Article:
*See what my friend Tawni Waters says about getting a book deal with a major publisher.*
Last week I was featured on “Freshly Pressed,” which was super exciting, and I’m still giddy about all my new followers (hello, everyone!!). The wordpress editor who contacted me with the good news said he liked my “meta-meta treatment” of the “writers writing about writing” theme.
It makes me wonder how “meta” I can get. I’m a writer writing about writing. That’s one level of meta. But sometimes I write posts about craft books I’m reading (such as John Truby’s The Anantomy of Story, or Stephen King’s On Writing.) That means I’m a writer writing about writers writing about writing. Two levels of meta. Could I read and review a fellow blogger’s take on a craft book and be a writer writing about a writer who is writing about a writer writing about writing?
Whew. It’s an endless fun house mirror of meta.
Or, as my physicist boyfriend would say, an infinite loop.
I experienced a less exciting infinite loop the other day.
Currently I do work-exchange at a local yoga studio for free classes. Perhaps it’s because the other work-exchangers are more zen and relaxed about stuff than me (I tend to be hyper-organized), but I’ve been told by both the manager and the owner that I’m the best work-exchanger they have. I arrive early. I always remember to check and return voice mail messages. I fill out all the forms correctly.
Anyway, the other day I did something unspeakable…. I missed a shift at the yoga studio. It was on my calendar, but somehow it completely slipped my mind.
That evening, when I check my email, I had a message from the manager: “Eva, I just received a call that the front desk is unmanned. Did you forget?” I gasped and looked at the clock. It was too late to go over there now. I felt like an idiot.
I contacted the manager to apologize profusely. She said it wasn’t a big deal. She knows it happens sometimes.
“I feel so bad,” I moaned to my boyfriend. “Now I’m not their best work-exchanger anymore.”
There was nothing I could do to fix the mistake. I’d already told the manager I would take another shift to make up for it. But still, I berated myself for missing the shift and felt myself sinking into a bad mood.
“Now, Eva,” I admonished myself. “Stop beating yourself up about it. You’re making yourself feel worse.”
Now I was berating myself berating myself for berating myself.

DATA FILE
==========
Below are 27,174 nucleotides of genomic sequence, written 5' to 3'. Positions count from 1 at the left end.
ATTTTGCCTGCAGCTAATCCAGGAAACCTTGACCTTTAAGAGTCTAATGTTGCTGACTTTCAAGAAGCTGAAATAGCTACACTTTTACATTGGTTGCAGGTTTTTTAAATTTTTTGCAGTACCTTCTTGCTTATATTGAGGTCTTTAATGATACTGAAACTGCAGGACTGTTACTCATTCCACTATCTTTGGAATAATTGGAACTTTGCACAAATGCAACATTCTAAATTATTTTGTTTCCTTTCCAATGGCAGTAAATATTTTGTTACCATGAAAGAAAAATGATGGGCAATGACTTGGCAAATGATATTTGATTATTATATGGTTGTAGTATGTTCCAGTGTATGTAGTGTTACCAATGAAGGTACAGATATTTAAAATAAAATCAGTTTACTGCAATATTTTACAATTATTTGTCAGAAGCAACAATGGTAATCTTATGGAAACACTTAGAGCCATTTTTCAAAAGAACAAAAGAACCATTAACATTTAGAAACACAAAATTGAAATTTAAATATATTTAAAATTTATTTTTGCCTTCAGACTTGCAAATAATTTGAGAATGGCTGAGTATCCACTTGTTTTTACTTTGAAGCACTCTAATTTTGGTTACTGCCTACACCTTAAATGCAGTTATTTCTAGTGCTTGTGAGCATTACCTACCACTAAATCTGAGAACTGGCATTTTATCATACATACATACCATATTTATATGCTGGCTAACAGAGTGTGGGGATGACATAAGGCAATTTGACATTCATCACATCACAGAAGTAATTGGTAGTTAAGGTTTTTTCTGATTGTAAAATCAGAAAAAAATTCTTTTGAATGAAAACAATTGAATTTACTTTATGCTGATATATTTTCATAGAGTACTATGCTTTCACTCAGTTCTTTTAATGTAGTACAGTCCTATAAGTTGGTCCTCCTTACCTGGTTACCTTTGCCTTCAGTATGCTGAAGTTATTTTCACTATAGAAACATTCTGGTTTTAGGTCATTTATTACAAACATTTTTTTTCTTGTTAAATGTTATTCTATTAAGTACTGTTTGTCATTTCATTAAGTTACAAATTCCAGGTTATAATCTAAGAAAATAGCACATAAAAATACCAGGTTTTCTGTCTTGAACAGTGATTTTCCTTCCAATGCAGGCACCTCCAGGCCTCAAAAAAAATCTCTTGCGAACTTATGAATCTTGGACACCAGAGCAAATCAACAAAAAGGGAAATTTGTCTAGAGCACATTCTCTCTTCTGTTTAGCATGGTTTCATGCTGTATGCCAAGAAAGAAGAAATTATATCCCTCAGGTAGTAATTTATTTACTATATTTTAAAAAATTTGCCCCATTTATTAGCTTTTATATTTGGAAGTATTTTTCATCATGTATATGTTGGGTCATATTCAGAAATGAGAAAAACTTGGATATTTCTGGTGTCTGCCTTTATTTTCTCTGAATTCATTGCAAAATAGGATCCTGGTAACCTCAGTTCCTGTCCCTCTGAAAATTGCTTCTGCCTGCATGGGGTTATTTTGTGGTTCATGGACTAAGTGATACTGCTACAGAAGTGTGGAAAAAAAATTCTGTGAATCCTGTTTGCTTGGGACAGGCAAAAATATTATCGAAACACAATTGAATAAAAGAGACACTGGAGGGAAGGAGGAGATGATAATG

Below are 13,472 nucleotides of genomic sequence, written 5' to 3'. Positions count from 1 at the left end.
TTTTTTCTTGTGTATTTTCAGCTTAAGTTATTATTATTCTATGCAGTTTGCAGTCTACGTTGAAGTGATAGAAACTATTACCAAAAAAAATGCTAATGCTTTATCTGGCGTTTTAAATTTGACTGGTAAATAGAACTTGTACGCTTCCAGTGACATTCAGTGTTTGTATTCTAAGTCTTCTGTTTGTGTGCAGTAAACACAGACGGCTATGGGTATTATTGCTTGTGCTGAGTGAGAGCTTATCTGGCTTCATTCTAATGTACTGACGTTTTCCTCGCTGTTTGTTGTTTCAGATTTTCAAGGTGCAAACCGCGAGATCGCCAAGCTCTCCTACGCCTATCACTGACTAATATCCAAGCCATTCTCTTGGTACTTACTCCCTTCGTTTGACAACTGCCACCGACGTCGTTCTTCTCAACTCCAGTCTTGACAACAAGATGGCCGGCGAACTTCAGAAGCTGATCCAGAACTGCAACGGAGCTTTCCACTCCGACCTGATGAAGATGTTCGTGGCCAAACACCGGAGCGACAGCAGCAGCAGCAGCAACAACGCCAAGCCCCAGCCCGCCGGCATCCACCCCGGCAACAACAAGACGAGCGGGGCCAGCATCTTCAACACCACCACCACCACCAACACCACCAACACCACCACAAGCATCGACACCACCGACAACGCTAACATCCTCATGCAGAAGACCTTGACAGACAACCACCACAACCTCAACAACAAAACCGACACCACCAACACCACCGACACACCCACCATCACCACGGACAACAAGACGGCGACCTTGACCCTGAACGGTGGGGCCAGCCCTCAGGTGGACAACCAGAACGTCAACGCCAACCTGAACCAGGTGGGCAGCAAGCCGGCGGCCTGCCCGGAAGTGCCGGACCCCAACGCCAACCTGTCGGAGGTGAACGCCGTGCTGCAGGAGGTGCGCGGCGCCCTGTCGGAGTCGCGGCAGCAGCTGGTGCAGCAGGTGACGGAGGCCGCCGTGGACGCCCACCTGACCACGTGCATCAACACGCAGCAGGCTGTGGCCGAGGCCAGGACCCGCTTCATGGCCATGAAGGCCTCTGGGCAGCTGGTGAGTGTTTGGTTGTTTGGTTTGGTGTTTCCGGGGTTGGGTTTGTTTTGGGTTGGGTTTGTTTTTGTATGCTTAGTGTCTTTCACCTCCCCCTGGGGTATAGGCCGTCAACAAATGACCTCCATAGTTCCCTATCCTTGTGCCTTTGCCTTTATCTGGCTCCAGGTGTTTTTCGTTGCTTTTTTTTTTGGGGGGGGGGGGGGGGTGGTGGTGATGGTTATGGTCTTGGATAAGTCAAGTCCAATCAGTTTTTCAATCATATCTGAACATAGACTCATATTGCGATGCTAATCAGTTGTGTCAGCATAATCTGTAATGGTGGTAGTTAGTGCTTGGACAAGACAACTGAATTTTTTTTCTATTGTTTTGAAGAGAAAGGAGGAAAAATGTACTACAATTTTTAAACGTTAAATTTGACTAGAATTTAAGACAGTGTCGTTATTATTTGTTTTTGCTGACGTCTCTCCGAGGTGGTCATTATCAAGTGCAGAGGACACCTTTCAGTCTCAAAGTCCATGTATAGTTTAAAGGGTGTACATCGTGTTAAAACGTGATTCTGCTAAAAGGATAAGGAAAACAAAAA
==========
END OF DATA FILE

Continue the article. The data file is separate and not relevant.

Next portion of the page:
“I need to stop,” I told Paul. “I need to be kinder to myself. I need to stop beating myself up, and I need to stop beating myself up for beating myself up.”
And that’s how I found myself berating myself for berating myself for berating myself. The infinite loop.
I find that I have a lot of infinite loops that run around inside my head on a daily basis. Sometimes they are simply to-do lists, or plans, or memories. I find myself reviewing my exercise schedule, or what I’m going to fix for dinner over and over inside my head, as if my brain thinks it must constantly remind itself of these things, when really it doesn’t need to.
Yoga instructors often talk about “mind chatter,” and that’s what these infinite loops are. They are background noises inside my brain. They are thoughts I don’t need and am not even always aware of. I wonder what will happen if I clear out the chatter. Will deeper, more important thoughts finally have the space they need to emerge? Will I hear something inside myself I never knew was there?
Part of the reason I do yoga is that when I’m concentrating on my breath and balance, the mind chatter tends to recede, and I experience moments of brain silence. Only brief moments, so far, but I always hope for longer.
It’s really hard to get rid of infinite loops, because once you notice them and tell yourself to stop, you’ve added one more layer to the loop… The loop gains power with repetition.
I’m not sure, but I think the first step to solving this problem is to notice your mind chatter, and, instead of yelling at yourself to get rid of it, accept that it’s there. Maybe when you accept an infinite loop, one layer is removed. With kindness and acceptance to yourself, the layers begin to peel away, and the mind chatter slowly starts to fade.
But that’s way easier said than done.
Since I am a writer writing about writing, I will close with this thought: when the infinite loops are mostly gone and my mind is much clearer, will my stories have more space to emerge? Will I be able to better hear my inner muse? A cheesy sentiment, I know…but perhaps it’s true?